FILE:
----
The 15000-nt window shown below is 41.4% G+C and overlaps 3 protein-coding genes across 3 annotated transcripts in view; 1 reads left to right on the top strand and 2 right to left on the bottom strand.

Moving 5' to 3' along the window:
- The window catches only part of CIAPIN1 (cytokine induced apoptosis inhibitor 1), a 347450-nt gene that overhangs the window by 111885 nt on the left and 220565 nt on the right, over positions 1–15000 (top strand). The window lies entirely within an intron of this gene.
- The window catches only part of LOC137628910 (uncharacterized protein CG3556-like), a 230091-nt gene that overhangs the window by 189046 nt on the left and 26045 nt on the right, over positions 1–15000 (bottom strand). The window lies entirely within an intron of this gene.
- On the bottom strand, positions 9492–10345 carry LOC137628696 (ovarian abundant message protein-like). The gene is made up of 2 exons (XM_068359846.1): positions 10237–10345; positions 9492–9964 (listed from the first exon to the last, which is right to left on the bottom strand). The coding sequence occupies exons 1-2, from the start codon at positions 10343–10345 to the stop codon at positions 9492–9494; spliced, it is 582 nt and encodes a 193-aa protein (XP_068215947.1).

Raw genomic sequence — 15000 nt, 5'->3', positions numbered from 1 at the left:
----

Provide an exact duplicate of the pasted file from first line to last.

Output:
The 15000-nt window shown below is 41.4% G+C and overlaps 3 protein-coding genes across 3 annotated transcripts in view; 1 reads left to right on the top strand and 2 right to left on the bottom strand.

Moving 5' to 3' along the window:
- The window catches only part of CIAPIN1 (cytokine induced apoptosis inhibitor 1), a 347450-nt gene that overhangs the window by 111885 nt on the left and 220565 nt on the right, over positions 1–15000 (top strand). The window lies entirely within an intron of this gene.
- The window catches only part of LOC137628910 (uncharacterized protein CG3556-like), a 230091-nt gene that overhangs the window by 189046 nt on the left and 26045 nt on the right, over positions 1–15000 (bottom strand). The window lies entirely within an intron of this gene.
- On the bottom strand, positions 9492–10345 carry LOC137628696 (ovarian abundant message protein-like). The gene is made up of 2 exons (XM_068359846.1): positions 10237–10345; positions 9492–9964 (listed from the first exon to the last, which is right to left on the bottom strand). The coding sequence occupies exons 1-2, from the start codon at positions 10343–10345 to the stop codon at positions 9492–9494; spliced, it is 582 nt and encodes a 193-aa protein (XP_068215947.1).

Raw genomic sequence — 15000 nt, 5'->3', positions numbered from 1 at the left: